Thursday, March 29, 2012

I've been listening to the book The Money Saving Mom's Budget: Slash Your Spending, Pay Down Your Debt, Streamline Your Life, and Save Thousands a Year and what a great book.  There is an entire section on slashing your grocery budget.  Crystal has so many great tips for Moms on how to get your life in order, not just your budget.  From how to cut clutter, run a yard sale and earn extra money here and there, it is just full of wonderful ideas.

Saturday, March 24, 2012

Wisdom from Julia Child

"Some people like to paint pictures, or do gardening, or build a boat in the basement. Other people get a tremendous pleasure out of the kitchen, because cooking is just as creative and imaginative an activity as drawing, or wood carving, or music." ~Julia Child

Genetics or Behavior

Dr. Terry Wahls explains that lifestyle choices, what we eat and do, have far greater impact than genetics in determining the health we have. 

Friday, March 23, 2012

Money Saving Diaper Coupon

I use Seventh Generation diapers for my little guys and right now they are offering a $1.00 off coupon for signing up at their website.

The Book That Started Me on My Real Food Journey

Sallon Fallon gives a brief introduction to the Weston A. Price Foundation and the traditional foods diet.

My interest in a 'real food' diet began when I read Sally's book, Nourishing Traditions: The Cookbook that Challenges Politically Correct Nutrition and the Diet Dictocrats.

I highly recommend this book, not only for the why of eating a traditional diet, but also because it is full of basic recipes to help get you started.

This post is part of Food Renegade's Fight Back Friday.

Thursday, March 22, 2012

Wardeh from GNOWFGLINS Has a New Book

If you are at all interested in traditional techniques for cooking, I'm sure you are familiar with fermenting foods for storage and for the probiotic benefits.  I have known Wardeh for a few years and she has published her first hard copy book called The Complete Idiot's Guide to Fermenting Foods.  If you ever wanted to learn more about fermenting food, this is the book to buy!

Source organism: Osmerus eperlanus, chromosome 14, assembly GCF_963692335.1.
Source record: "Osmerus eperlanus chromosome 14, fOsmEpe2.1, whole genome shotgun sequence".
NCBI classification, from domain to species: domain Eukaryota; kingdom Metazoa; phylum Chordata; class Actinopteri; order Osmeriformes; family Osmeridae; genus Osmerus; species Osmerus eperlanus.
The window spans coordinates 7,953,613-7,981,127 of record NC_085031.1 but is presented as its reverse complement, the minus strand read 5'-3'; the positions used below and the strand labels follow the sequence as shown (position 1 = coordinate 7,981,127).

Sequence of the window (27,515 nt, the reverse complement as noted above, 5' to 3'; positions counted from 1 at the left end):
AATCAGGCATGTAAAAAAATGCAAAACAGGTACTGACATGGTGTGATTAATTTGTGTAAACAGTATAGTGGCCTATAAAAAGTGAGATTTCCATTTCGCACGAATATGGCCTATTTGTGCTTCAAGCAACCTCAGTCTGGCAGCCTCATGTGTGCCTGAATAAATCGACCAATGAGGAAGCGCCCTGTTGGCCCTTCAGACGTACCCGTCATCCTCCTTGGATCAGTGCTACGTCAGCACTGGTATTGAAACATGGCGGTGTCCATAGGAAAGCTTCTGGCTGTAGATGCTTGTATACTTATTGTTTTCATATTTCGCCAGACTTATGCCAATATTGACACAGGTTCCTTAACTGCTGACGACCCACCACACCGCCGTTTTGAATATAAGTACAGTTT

Right now this book is available for a discount with a pre order and is set to be released on my birthday, April 3rd!  I look forward to reading a book that is written by my mentor and online friend.

You can visit Wardeh's website GNOWFGLINS where you will find loads of information and online courses.

Why I Love to Make Muffins

When I realized how non-nutritious even organic cold cereal is, and I tossed it aside for our family, I lamented the loss of ease in preparing breakfast for this large brood.  It was so easy to have one of the older children just pull out a box and serve all 11 of the children (infant not included).  While we didn't have cold cereal every day due to the expense (usually 3 large boxes to feed everyone), it was still my go-to plan for rushed mornings.

I'm happy to report that I've found something BETTER.... muffins!

1.  Muffins can be made ahead in large batches and frozen (very easy mornings)

2.  Muffins can be made in all sorts of varieties.  I have a basic muffin recipe that I just add ingredients to to make different types (see below).

3.  Muffins lend themselves very easily to the soaking of grains which enhances the absorption of nutrients and is much easier on the gut.

So, why are they BETTER than cold cereal?!


As you can imagine, breakfast alone, 13 cereal bowls filled our dishwasher.  With muffins, I simply hand the children a napkin, their muffin and a fruit and breakfast is served and cleaned up in no time.

Here is my basic muffin recipe.  Usually the grains get soaked the night before in the buttermilk, but if you don't have time or forget, then they are still better than store-bought boxed cereal.

This recipe makes almost 2 1/2 dozen muffins depending on the size and the add-ins you use.  It can be cut in half or doubled.  But, I suggest always making at least this size and freezing your extras if you don't have a mega-sized family.

4 1/2 cups whole wheat flour 
( I like to use half hard red and half hard white, but anything will work)